1. Our inner being and our outer body are intricately and inextricably connected. Sometimes the dysfunction and disease impacting our outer body causes the brokenness in our inner being. Other times the brokenness in our inner being causes the sickness in our outer body. Most often it is a messy cycle of intergenerational trauma, pain, shame, disease, shame, pain, trauma and so forth endlessly repeating itself across generations until it has actually become interwoven into our very genetic code (i.e., consider alcoholism) (see also the TLC series, My 600-Lb. Life). 

2. I can hardly wrap my mind around all that is going on in that home on that day. The scribes and Pharisees were there to represent the very system that was destroying people like the paralyzed man and the people covered with leprosy. Their broken bodies had been exiled by the religious leaders from the very presence of God. They were the gate keepers to the presence of God and their way of reading the Law as policy manual re-enforced their rule and preserved their interest, which was their control. All of this was the status quo, until the presence of God—Jesus Messiah, the temple of God—came to them. 


Subscribe to get this in your inbox daily and please share this link with friends.

Share today's Wake-Up Call!


WHAT IS THIS? Wake-Up Call is a daily encouragement to shake off the slumber of our busy lives and turn our eyes toward Jesus. Each morning our community gathers around a Scripture, a reflection, a prayer, and a few short questions, inviting us to reorient our lives around the love of Jesus that transforms our hearts, homes, churches, and cities.

Comments and Discussion

2 Responses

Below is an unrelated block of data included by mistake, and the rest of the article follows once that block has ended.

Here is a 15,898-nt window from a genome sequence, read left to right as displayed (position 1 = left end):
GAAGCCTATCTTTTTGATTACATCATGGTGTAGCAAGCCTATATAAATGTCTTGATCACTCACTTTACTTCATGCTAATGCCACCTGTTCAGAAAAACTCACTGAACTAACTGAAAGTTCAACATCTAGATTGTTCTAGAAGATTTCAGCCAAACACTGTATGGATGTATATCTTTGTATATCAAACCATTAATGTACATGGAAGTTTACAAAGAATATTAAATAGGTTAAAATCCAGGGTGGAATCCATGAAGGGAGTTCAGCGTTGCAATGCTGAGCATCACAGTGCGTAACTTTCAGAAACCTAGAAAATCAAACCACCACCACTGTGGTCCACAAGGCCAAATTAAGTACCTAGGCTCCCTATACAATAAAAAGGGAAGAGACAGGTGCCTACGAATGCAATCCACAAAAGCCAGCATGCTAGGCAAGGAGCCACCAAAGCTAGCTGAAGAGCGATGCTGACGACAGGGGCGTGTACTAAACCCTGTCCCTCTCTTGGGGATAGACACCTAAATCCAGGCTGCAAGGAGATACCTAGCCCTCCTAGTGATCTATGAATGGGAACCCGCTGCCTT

1. In my opinion, this particular healing at the place and spectators present was to demonstrate the exact principle that Jesus taught his disciples at the occasion of the healing of the blind man from birth (John 9:1-7). “But this happened so that the works of God might be displayed in him.” In other words these healings and the exorcisms were to confirm the message that the kingdom of God had long last arrived. Nothing is stated in scripture to say that this would end prior to Jesus’s second coming.

  2. Roof altering (miracle manifesting) interruptions?

    Jesus allowed and even welcomed interruptions when He was speaking. Paul told the body of Christ in Corinth to allow interruptions. “If a revelation comes to someone who is sitting down, the first speaker should stop for you can all prophesy in turn so that everyone may be instructed and encouraged.” Even the formalized religious Pharisees would interrupt Jesus with questions and challenges.

    It seems to me that somehow, over the centuries, churches shut down the freedom to interrupt that Jesus so freely embraced. Without the freedom to interrupt, the Holy Spirit is confined to a program. His leading and serendipity are quenched. The roof always stays nicely fit together and paralyzed men and women stay stationary in their seats.

    I woke up this morning with this thought on my mind: “The body of Christ should be a fountain of many wide-open faucets all freely flowing in God’s Spirit together. Perhaps it’s time that we begin to follow Jesus’ model and to welcome interruptions by seeing them with the eyes of faith.

Leave a Reply

Your email address will not be published. Required fields are marked *